Mention India to many CEOs and investors, and they will smile broadly at the thought of its “demographic dividend”.
Two-thirds of India’s population are under-35,and are already swelling the numbers of those in the critical Wealth Creator 25 – 54 age group which drives economic growth. As the chart shows:
India’s median age is just 27 years today. It will still be only 31 years by 2030
The Wealth Creator cohort is already 523m, and will reach 652m by 2030, whilst the Under-25 cohort is over 600m
There are only 169m in the New Old 55+ generation. Although life expectancy in India is now 69 years, it was just 37 years as recently as 1950
Helpfully, a major new survey by India’s Centre for the Study of Developing Societies provides new evidence on the hopes and values of this vast younger generation. It aims:
“At understanding the social and psychological wellbeing of young people….because if the expectations of this growing mass of youth are not addressed on time, then the disappointments of this burgeoning population could translate into social unrest and even violence.”
Its key findings are critically important:
One-third of young people are classed as students, up from just 13% during the last survey in 2007. But many are apparently “studying further to delay entry into the workforce or perhaps as a means of ‘timepass’
There is also a clear caste divide in terms of access to education, with “42% of Upper Caste youth reporting themselves as students, compared to 25% of Dalit youth and just 16% of Adivasi.”
“Agriculture is the largest employer of India’s youth” – and 39% of these young people are lowly-paid hired workers
Unsurprisingly, given this background, nearly 1 in 5 young people are worried about jobs and employment, whilst 1 in 10 worry about inequality and corruption
India’s youth also tend to be conservative – 53% oppose dating before marriage, 45% oppose inter-religious marriages and 36% oppose inter-caste marriages. And the survey adds:
“We also ascertained the youth’s opinion on contentious issues which have been at the centre stage of the ongoing debate over liberty and progressive beliefs – banning of movies which hurt religious sentiments, beef consumption and death penalty. We find that 60% supported banning movies which hurt religious sentiments. 46% object to allowing beef consumption and 49% support retaining capital punishment. These figures clearly indicate that most youngsters remain averse to progressive beliefs on political issues.”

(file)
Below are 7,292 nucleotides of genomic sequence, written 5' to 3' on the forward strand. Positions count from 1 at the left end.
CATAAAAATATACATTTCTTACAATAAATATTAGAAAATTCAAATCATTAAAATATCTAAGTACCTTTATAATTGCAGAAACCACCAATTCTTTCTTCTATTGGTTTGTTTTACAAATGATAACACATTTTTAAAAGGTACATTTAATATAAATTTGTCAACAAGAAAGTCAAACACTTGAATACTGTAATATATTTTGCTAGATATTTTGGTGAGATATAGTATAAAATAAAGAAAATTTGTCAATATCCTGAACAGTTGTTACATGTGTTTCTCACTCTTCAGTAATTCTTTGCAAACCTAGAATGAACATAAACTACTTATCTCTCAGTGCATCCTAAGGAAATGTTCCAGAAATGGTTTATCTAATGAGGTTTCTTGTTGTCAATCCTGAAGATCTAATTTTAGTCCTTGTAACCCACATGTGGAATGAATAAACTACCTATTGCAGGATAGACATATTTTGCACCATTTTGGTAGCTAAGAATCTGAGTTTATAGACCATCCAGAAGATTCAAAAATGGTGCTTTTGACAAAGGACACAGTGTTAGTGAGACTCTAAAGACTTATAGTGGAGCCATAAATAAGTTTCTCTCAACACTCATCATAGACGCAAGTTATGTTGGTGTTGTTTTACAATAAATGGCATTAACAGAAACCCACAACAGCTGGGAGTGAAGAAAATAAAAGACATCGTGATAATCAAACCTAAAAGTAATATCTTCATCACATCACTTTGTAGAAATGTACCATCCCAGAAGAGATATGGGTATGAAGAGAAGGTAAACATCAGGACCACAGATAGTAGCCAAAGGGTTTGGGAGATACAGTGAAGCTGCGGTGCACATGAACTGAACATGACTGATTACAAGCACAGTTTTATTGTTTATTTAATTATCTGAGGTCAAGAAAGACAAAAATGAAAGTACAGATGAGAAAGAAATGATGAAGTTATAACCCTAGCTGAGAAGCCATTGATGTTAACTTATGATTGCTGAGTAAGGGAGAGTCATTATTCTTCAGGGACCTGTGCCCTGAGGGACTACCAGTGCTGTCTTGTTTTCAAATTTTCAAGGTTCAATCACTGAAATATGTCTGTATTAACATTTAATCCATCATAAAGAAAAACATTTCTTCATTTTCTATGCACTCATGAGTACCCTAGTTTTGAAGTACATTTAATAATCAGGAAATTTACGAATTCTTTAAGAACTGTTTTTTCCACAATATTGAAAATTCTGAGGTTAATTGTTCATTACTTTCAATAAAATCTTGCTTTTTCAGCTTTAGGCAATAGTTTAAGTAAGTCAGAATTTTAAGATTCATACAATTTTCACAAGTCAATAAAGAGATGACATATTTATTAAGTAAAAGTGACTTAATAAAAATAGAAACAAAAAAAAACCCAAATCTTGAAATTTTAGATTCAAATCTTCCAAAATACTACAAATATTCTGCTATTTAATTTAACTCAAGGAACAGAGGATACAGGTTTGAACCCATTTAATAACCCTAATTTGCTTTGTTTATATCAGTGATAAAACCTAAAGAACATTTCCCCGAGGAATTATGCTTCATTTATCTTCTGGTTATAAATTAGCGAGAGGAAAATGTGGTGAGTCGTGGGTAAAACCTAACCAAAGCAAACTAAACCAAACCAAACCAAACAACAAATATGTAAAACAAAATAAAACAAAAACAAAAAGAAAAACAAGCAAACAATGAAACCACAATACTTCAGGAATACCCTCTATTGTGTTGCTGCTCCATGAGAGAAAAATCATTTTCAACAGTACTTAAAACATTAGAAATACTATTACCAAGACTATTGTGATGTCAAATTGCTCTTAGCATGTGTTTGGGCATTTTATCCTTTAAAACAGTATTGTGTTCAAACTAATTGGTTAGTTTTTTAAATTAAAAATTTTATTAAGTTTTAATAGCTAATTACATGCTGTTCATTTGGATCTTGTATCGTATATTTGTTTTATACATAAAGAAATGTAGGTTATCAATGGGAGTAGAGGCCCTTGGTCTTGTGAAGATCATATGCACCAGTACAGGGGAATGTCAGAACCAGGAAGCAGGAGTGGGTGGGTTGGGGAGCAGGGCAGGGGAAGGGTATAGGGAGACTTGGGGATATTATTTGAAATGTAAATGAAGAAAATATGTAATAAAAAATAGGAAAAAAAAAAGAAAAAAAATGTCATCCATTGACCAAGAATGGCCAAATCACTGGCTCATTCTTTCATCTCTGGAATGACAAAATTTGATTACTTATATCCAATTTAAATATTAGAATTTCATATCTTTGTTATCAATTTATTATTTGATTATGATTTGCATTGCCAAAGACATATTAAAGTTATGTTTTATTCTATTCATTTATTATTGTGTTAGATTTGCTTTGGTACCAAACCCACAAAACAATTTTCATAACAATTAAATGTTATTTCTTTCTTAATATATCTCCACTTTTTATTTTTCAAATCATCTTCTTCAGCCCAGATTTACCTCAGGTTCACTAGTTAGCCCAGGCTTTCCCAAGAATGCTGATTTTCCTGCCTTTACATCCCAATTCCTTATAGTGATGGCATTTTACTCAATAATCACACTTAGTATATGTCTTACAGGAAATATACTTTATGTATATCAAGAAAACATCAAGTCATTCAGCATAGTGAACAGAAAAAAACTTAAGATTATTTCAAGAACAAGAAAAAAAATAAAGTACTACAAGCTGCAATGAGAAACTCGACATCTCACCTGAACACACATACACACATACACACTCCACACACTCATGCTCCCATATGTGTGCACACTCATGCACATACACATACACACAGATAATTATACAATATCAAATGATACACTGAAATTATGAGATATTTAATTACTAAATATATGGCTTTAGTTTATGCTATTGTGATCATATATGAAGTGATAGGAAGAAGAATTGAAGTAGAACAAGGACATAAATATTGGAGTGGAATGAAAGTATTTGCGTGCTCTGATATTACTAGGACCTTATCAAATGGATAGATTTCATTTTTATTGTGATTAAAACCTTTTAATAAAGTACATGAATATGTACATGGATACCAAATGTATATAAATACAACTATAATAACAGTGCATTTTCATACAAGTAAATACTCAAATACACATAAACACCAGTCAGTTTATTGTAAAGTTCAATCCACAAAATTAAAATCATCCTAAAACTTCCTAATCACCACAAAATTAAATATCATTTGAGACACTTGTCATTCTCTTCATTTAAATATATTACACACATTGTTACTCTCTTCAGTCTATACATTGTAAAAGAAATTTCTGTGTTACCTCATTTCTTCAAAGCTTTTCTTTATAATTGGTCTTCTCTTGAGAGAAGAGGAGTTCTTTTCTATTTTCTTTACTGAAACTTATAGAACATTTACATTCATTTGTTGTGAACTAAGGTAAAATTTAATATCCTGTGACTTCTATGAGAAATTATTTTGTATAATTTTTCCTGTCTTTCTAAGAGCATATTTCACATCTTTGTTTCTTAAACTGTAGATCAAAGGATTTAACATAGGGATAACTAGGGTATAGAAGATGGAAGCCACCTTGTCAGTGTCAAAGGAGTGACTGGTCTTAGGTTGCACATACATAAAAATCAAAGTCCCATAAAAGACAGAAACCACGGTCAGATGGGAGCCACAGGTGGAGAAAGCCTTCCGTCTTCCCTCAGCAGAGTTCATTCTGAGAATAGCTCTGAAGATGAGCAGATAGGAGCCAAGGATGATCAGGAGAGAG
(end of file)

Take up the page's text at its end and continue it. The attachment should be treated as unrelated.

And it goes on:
As the Financial Times notes in its comments on the survey:
“Religion retains a powerful grip. Nearly half give religion precedence over science when they clash, while just a third would privilege science over religion….more than half of youths believe women should always listen to their husbands. Nearly two-fifths feel it is inappropriate for a woman to work after marriage, while a significant 38% feel women should not wear jeans.”
Similarly, 40% of young Indian women “favoured the idea of an obedient wife”
The survey evidence confirms a critical paradox about India:
Most young Indians have smartphones and are style-conscious
Yet like most poor people, they are very conservative in their social attitudes, with patriarchy deeply-rooted
It is very easy for non-Indians – seeing television news or making an overnight visit en route to/from China – to simply see the smartphones and fashion, and assume India has now become a middle class society by Western standards. Of course, it does have relatively rich people. But fundamentally, as Indians all know, it remains a very poor country with average earnings just INR 272/day ($4.20) – and less than two-thirds of adults are literate.
There are vast opportunities in India, once one accepts these key facts. These are often focused on helping people to build a better life for themselves – one example, as premier Modi has highlighted, is in providing toilets for the 600m who currently lack access to them.
Hindustan Unilever has understood this basic truth for many years, and has become India’s largest consumer products company as a result. Their mission statement is simple and powerful – “doing well by doing good“.